The detection of bromine atoms in the atmosphere has confirmed the reaction pathway through which mercury is removed from the atmosphere and enters the Arctic ecosystem during spring.
Mercury is a particularly toxic pollutant that is emitted largely through human activities such as power plants that burn coal. Because of its long life, it means that it does not react with many compounds in the atmosphere and accumulates in remote regions such as the Arctic, according to University of Michigan chemist Kerri Pratt.
Mercury can be a serious danger to public health. When it enters the ecosystem, it accumulates in the fish. The higher the fish is in the food chain, the more mercury accumulates.
Researchers have long suspected that bromine reacts with ozone, a greenhouse gas and mercury, but no one had measured the bromine atoms in the atmosphere. The main author Pratt and his team have published their results in the magazine «PNAS».
"Our findings have implications around the world," said Pratt. "Although this chemistry is more prevalent in the Arctic, reactions with mercury occur in the upper troposphere of the tropics, as well as in other marine locations. The reaction of bromine atoms with ozone and mercury had been hypothesized for decades, but no one had been able to actually measure this chemical species to confirm that this is the chemistry that is happening. "
The unique chemistry occurs when sunlight hits the salt snow in the Arctic. The chemical reactions on the surface of the snow produce what is called molecular bromine: two atoms of bromine hooked. When sunlight hits this molecule, it breaks down to form bromine atoms.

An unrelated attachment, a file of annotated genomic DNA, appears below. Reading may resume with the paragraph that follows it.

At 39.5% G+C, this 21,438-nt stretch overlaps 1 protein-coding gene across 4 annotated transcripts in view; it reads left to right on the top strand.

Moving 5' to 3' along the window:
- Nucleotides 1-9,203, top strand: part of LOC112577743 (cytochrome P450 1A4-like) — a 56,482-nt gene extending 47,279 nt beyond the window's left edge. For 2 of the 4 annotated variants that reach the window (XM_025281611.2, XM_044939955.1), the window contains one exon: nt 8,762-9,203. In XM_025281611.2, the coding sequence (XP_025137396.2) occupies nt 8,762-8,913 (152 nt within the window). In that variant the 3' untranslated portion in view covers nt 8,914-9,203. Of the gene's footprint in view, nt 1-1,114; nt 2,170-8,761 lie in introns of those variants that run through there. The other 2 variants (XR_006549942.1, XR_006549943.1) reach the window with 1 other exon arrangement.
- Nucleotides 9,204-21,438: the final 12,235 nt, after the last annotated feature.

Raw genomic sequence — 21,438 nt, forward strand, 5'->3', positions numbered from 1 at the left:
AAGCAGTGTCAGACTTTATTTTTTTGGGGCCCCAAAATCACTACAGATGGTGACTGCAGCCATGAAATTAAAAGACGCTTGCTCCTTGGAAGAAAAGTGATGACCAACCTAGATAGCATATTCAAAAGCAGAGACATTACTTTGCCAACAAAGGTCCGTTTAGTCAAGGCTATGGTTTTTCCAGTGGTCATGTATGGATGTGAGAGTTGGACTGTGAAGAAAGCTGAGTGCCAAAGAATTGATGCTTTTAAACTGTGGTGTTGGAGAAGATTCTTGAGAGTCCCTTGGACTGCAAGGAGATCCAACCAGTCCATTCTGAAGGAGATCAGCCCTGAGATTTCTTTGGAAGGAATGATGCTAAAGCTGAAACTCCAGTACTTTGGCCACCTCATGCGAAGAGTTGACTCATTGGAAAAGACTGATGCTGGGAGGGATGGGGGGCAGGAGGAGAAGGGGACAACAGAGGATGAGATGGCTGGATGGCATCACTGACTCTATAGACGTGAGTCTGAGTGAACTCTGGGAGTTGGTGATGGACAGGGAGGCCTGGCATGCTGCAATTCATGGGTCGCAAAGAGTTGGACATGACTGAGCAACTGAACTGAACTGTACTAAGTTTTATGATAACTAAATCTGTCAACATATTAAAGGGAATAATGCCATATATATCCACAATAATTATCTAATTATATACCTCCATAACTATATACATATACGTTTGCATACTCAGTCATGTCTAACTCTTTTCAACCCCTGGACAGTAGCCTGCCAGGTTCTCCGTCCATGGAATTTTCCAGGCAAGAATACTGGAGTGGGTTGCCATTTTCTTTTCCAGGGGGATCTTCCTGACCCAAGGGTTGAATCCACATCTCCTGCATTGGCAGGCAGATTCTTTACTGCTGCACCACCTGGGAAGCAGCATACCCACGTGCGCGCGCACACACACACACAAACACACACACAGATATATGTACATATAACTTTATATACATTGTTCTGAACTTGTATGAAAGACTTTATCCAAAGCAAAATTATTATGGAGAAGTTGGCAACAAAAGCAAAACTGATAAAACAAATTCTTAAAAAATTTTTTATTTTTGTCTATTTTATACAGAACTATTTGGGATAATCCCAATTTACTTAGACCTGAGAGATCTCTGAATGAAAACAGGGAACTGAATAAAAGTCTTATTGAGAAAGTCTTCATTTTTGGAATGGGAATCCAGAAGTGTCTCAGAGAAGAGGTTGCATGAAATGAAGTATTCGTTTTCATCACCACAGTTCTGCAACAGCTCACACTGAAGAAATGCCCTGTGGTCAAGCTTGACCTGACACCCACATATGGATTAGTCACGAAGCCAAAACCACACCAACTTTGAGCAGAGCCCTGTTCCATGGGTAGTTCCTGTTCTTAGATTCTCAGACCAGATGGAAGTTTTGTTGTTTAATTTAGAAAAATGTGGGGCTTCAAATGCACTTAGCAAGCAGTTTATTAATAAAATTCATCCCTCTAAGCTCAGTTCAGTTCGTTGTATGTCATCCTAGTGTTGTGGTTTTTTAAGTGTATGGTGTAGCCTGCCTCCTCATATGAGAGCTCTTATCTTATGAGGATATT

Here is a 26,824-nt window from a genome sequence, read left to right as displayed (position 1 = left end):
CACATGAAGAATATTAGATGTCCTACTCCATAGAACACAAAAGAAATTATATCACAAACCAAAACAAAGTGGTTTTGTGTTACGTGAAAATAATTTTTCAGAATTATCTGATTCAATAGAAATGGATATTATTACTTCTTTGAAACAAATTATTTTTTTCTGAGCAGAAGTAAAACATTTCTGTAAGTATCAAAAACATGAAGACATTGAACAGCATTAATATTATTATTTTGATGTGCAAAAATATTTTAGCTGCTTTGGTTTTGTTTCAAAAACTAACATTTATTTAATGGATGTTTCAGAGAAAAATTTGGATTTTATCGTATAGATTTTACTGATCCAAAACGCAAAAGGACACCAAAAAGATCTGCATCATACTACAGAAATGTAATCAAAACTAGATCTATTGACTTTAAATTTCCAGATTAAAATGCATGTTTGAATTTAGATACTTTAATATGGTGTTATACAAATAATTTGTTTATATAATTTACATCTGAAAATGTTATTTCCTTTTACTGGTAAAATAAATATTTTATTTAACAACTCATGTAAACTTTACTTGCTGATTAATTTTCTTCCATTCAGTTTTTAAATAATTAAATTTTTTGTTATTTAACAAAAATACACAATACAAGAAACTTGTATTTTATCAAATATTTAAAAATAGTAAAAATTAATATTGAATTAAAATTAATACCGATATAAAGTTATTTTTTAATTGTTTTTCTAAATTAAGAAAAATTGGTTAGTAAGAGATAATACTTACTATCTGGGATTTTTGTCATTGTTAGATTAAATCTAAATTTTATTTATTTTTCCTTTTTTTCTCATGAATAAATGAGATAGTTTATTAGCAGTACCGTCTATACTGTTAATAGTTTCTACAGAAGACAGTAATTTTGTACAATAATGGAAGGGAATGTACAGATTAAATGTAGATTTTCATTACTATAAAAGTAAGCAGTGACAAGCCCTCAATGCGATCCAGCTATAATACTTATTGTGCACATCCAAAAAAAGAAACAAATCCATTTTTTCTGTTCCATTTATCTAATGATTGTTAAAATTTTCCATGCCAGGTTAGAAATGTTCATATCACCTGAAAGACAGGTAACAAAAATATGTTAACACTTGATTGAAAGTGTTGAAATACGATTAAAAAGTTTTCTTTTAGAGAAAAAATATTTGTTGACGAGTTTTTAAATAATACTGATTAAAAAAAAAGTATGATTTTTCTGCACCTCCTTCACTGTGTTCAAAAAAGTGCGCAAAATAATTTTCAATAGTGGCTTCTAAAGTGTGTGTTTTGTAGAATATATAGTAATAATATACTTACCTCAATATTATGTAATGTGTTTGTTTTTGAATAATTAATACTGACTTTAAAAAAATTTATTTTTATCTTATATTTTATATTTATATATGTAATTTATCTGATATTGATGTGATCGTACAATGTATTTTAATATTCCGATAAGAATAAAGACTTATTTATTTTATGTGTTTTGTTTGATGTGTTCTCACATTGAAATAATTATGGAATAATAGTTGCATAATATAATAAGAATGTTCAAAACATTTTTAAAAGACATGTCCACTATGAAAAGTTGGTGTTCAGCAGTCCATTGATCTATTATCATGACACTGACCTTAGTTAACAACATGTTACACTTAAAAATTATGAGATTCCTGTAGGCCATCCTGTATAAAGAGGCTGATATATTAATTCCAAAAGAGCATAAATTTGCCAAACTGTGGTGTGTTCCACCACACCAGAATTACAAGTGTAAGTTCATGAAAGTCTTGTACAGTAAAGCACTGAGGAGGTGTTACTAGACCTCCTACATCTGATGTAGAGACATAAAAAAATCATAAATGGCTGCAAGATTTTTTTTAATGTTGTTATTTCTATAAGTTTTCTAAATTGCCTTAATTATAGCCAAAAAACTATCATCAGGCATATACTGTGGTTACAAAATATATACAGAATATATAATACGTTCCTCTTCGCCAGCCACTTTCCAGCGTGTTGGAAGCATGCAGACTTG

Bromine is so reactive and at such low levels that it is very difficult to measure in the atmosphere, according to Wang, who led the work as a postdoctoral fellow in Pratt's lab. Together with the doctoral student from Pratt's laboratory, Stephen McNamara, they spent a lot of time in the laboratory synthesizing bromine atoms at extremely low levels to demonstrate their measurements in the Arctic.
The researchers installed sampling instruments in the Arctic tundra. The air is sucked through a carefully designed inlet into a device called a chemical ionization mass spectrometer. The spectrometer measures the masses of the products in the sample, which tells the researchers what was in the air.
Bromine atoms are also difficult to measure because there are few places on earth, according to Wang. These places include the Arctic and Antarctic snowbags and the tropics at the top of the troposphere, located about 8 kilometers from the Earth. Land.
"With this new ability to measure bromine atoms, we can improve our ability to predict the chemistry of mercury on a global scale," said Wang. "It was really exciting to be able to measure these atoms since it's a chemistry that had been hypothesized, but that could not be measured, for several decades, "said Pratt. .